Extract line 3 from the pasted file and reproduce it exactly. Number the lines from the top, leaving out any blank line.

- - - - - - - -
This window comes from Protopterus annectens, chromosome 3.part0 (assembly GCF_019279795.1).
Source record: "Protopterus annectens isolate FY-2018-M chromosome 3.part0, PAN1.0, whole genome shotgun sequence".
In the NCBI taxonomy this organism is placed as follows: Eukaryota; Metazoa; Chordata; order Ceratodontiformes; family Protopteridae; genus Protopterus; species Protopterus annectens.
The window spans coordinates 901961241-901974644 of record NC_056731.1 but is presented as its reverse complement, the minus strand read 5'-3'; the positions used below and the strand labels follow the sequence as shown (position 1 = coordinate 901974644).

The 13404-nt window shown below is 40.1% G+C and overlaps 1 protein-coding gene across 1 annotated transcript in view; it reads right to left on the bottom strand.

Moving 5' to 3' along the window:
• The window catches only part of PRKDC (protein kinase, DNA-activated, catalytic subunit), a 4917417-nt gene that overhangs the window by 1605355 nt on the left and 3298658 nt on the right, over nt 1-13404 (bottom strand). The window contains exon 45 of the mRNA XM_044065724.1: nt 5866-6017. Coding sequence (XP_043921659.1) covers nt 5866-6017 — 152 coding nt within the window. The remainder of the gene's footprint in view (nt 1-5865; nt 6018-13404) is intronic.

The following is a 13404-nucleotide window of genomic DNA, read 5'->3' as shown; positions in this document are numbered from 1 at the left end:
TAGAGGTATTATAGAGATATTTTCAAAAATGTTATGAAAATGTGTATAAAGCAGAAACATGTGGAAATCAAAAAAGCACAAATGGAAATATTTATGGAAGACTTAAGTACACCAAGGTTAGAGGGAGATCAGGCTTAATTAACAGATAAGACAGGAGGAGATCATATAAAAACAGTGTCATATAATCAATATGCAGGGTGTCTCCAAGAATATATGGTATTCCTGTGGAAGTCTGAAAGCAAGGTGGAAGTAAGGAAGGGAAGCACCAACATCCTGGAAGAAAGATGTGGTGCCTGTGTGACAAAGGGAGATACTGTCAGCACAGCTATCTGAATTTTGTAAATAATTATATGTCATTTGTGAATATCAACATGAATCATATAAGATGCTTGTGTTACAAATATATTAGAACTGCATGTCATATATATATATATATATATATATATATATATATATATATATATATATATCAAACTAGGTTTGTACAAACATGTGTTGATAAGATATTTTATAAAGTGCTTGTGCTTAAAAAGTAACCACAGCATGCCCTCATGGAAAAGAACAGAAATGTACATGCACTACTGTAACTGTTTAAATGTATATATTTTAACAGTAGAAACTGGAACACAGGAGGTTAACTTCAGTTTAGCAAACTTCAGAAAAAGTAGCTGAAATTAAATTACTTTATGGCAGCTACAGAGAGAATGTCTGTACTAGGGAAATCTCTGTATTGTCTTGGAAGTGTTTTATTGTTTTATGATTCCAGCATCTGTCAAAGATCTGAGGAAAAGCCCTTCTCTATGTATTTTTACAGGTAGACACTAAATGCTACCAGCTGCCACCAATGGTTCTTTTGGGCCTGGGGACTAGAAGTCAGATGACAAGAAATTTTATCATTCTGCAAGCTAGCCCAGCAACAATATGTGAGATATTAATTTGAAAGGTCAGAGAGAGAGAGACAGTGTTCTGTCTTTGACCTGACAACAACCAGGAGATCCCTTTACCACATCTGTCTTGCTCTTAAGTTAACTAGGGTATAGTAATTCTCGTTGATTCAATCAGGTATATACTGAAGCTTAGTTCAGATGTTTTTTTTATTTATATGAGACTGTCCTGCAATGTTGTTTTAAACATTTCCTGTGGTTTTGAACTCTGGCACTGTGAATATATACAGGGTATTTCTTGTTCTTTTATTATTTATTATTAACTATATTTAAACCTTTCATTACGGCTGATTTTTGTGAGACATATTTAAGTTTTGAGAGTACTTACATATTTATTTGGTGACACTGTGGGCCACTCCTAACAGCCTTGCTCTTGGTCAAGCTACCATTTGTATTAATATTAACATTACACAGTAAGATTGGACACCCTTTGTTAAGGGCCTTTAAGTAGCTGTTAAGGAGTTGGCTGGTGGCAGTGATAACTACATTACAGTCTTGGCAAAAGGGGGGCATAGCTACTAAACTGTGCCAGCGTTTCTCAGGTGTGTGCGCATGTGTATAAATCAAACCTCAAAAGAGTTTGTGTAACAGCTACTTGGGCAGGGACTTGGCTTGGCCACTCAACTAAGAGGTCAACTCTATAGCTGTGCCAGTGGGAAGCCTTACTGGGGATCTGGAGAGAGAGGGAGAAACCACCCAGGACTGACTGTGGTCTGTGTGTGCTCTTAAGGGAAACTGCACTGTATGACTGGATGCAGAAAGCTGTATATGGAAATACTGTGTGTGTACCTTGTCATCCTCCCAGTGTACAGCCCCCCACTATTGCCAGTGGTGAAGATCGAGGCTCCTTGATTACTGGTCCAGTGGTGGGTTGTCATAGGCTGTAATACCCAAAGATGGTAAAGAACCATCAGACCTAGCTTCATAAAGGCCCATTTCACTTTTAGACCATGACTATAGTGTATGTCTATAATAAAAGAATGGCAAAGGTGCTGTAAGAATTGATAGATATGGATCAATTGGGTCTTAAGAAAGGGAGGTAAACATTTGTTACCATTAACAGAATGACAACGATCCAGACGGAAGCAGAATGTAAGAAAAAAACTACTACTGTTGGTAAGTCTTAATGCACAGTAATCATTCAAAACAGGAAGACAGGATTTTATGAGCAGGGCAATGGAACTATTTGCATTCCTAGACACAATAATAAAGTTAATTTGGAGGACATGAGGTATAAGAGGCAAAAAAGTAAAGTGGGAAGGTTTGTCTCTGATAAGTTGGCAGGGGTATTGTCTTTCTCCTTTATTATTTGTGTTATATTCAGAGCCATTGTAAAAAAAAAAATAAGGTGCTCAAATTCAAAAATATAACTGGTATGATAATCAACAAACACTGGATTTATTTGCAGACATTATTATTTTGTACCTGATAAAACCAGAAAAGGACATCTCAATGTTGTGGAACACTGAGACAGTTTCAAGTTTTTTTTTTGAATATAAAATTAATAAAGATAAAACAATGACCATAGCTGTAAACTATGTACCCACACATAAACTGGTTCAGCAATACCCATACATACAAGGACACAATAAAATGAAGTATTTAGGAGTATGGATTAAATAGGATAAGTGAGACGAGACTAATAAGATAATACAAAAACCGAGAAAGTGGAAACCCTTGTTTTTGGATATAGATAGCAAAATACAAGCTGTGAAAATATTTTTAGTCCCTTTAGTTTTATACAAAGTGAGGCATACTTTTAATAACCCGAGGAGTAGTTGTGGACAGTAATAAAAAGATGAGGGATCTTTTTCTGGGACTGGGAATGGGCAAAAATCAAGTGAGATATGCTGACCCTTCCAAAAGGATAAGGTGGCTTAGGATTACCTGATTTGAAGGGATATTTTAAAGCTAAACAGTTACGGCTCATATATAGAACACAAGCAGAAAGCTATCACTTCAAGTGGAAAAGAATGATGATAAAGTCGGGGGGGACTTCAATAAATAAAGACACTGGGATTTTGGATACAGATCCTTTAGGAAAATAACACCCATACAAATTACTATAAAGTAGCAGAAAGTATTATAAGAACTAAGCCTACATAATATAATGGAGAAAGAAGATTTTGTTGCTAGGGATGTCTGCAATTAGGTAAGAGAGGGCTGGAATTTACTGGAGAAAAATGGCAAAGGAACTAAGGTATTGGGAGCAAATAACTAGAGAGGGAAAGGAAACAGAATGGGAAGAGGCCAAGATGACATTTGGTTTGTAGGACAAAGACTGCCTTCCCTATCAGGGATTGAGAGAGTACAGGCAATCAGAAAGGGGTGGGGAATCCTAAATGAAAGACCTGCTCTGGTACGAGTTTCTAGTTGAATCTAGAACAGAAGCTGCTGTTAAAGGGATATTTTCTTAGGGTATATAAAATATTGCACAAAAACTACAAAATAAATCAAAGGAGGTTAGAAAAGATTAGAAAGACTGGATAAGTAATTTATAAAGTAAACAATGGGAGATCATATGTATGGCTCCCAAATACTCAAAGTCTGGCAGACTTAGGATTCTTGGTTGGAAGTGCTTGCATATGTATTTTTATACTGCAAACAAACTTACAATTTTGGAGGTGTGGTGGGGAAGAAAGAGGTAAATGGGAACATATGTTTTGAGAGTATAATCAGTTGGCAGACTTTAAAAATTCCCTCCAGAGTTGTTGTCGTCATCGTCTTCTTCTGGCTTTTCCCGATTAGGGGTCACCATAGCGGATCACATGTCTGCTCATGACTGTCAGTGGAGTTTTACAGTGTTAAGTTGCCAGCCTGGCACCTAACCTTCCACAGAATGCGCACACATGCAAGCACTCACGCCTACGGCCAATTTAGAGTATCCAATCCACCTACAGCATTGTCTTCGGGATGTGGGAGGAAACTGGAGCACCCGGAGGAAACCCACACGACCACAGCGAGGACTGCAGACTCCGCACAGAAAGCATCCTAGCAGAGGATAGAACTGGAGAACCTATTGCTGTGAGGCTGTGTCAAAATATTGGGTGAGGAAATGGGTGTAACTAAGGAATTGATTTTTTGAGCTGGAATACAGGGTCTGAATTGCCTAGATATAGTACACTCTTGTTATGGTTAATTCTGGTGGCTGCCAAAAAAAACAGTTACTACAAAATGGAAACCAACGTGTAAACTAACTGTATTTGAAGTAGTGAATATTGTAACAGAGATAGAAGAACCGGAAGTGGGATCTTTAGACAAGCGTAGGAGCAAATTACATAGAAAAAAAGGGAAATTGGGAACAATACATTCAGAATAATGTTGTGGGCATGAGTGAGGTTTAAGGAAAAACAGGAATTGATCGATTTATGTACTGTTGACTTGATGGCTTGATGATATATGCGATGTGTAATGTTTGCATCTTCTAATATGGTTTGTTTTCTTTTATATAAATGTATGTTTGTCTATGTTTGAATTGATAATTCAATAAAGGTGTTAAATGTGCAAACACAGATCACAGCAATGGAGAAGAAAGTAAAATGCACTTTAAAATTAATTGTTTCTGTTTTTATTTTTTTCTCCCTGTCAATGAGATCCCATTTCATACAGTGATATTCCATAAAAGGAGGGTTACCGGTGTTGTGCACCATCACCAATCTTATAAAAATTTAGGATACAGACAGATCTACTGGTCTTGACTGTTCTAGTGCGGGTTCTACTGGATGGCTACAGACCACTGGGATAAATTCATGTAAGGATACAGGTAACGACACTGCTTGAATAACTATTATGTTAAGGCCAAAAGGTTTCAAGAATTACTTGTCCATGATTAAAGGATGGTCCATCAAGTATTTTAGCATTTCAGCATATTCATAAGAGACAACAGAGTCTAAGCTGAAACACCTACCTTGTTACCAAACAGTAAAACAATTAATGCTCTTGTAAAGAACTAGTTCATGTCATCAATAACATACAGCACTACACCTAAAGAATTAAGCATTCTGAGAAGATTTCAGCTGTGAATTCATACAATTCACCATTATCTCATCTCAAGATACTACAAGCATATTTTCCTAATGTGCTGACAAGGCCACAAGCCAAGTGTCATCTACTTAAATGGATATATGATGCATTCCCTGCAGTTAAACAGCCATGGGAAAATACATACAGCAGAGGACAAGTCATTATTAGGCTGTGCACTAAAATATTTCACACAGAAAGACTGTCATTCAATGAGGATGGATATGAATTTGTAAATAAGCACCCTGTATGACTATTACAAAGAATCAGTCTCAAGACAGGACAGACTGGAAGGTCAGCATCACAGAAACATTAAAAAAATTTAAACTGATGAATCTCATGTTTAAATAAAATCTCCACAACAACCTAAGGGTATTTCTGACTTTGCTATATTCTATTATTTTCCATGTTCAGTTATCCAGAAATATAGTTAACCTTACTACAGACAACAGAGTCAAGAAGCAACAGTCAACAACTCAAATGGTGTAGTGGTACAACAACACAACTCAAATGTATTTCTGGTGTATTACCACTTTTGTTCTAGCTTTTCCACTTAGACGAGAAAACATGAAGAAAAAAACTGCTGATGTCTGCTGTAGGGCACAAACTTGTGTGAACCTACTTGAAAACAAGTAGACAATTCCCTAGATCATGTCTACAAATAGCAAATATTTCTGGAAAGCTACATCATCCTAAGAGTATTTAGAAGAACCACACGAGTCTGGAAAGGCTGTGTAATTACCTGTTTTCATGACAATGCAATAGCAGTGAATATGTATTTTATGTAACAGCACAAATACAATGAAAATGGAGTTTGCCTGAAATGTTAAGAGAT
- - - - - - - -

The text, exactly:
In the NCBI taxonomy this organism is placed as follows: Eukaryota; Metazoa; Chordata; order Ceratodontiformes; family Protopteridae; genus Protopterus; species Protopterus annectens.